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Pakistan in Indian Diplomatic Cross Hairs
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Dr Subhash Kapila | Date:29 Jul , 2016 0 Comments
Dr Subhash Kapila
is a graduate of Royal British Army Staff College Camberley and combines a rich & varied professional experience in Indian Army (Brigadier), Cabinet Secretariat and diplomatic/official assignments in USA, UK, Japan, South Korea, and Bhutan.

In July 2016, Pakistan suddenly finds itself in India’s diplomatic cross hairs due to its political over-reach on Kashmir by Pakistan’s apex levels attempting to maximise Pakistan-generated unrest in Kashmir Valley. 

India has put Pakistan on notice by what amounts to a calibrated downgrade of diplomatic relations with Pakistan. Yesterday, India’s decision to ask Indian diplomats to withdraw their children from schools in Islamabad and send them back to India or abroad obviously indicates that India may be contemplating stronger diplomatic responses Pakistan’s continued vitriolism on Kashmir Valley unrest.

Pakistan currently has politically and militarily over-reached itself on Kashmir Valley unrest orchestrated by it. It even led Pakistani PM Nawaz Sharif to grandiosely assert that Kashmir would soon be part of Pakistan. While this assertion may be under Pakistan Army Chief’s pressures or domestic politics compulsions, the fact remains that the Pakistani establishment has miscalculated India’s responses on this issue.

Pakistan’s miscalculations may have been prompted by the timid responses of the previous Government which for ten long years followed a ‘Pakistan Appeasement’ policy.

Pakistan seems to have been further emboldened that India under PM Narendra Modi in its first two years virtually toed the same line vainly hoping that Pakistan under PM Nawaz Sharif may change course in its policies towards India.

With no positive changes in Pakistan’s attitudinal obsessions on India, the space for PM Modi continuing the above policy has shrunk. Indian public opinion now presses for decisive actions to stop Pakistan from its destabilising the Kashmir Valley through spurious Kashmiri separatists’ leaders and exploiting the religion of Islam for political ends.

Pakistan itself has placed itself squarely in India’s diplomatic cross-hairs and one can expect a sequential hardening of Indian responses henceforth in direct proportion to Pakistani establishment’s provocations against India.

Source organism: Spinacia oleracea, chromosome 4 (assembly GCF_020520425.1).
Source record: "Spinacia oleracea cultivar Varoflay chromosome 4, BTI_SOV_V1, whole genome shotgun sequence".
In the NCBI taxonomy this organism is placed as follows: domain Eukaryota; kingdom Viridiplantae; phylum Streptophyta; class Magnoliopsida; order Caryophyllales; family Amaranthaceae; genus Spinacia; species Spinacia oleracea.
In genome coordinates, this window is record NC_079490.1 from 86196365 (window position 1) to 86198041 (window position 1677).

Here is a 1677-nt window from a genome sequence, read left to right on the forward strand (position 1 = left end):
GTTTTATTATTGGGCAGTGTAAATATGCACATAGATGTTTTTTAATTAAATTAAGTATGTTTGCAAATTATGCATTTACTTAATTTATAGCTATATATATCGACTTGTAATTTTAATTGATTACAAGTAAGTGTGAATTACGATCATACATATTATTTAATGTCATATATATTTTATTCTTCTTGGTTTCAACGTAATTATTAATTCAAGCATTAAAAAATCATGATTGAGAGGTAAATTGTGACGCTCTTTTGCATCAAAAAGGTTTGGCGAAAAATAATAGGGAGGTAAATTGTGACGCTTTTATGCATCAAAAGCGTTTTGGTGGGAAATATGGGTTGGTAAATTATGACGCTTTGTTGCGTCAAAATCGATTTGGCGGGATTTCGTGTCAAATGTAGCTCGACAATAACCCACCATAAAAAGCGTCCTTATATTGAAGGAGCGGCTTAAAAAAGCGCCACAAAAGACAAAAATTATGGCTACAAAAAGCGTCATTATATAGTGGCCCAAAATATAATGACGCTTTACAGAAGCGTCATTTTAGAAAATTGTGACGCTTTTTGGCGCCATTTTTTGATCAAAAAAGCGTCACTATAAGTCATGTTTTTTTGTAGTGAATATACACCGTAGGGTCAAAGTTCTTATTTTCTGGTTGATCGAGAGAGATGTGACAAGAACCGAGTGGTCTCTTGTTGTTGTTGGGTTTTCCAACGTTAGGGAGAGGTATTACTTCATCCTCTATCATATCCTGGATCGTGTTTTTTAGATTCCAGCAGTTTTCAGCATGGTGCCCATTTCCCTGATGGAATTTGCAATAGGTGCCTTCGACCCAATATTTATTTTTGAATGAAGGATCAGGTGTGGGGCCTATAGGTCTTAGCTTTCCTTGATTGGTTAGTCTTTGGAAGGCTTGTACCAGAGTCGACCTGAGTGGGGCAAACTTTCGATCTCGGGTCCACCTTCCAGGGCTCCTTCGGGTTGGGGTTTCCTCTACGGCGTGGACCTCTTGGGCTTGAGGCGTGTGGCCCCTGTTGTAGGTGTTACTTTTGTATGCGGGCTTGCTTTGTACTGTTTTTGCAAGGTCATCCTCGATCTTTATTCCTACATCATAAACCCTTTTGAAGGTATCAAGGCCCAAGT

India in line with the above has a host of options open to it ranging from downgrading diplomatic relations with Pakistan restricted to consular functions, declaring Pakistan as a terrorist state, boycotting the forthcoming SAARC Summit in Islamabad and in a last resort to finally break-off diplomatic relations.

Indian public opinion is heavily weighted against Pakistan’s continued provocative obsessions to invite Kashmir Valley separatists’ leaders to the Pakistan High Commission in New Delhi on various pretexts. But the Pakistani establishment is dismissive of Indian public opinion oblivious to the fact that in India unlike Pakistan public opinion weighs heavily.

Pakistan Army Chiefs including those who usurped political power through military coups have always ended up with grave miscalculations on Indian responses to Pakistani military provocations leading to their eventual downfall. The present Pakistan Army Chief, General Raheel Sharif, drunk heavily on domestic inspired calls for military rule in Pakistan may be tempted to over-reach himself in terms of provocations- generation in Kashmir Valley.

This could then be a dangerous inflexion point where Pakistan presently in Indian diplomatic cross-hairs may lead Pakistan into Indian military cross-hairs. Nuclear bravado of Pakistan Army is an over-hyped myth more arising from erstwhile Western interests over Afghanistan. Additionally, as reflected in my strategic writings of a decade ago, was the military reality that use of Pakistani strategic nuclear weapons or now the much vaunted tactical nuclear weapons ‘is not a commando raid’. It would invite a possible self- destruction of the Pakistan nation-state.

Pakistan has been ratcheting –up both the offensive rhetoric against India and so also its disruptive activities in the Kashmir Valley. This could have unintended consequences for Pakistan’s security and stability in an environment in which Pakistan stands virtually isolated internationally.

In conclusion, therefore, one fervently hopes that saner voices within Pakistan and amongst Pakistan’s limited international friends would advise the Pakistani establishment not to box much above its strategic weight.


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The views expressed are of the author and do not necessarily represent the opinions or policies of the Indian Defence Review.

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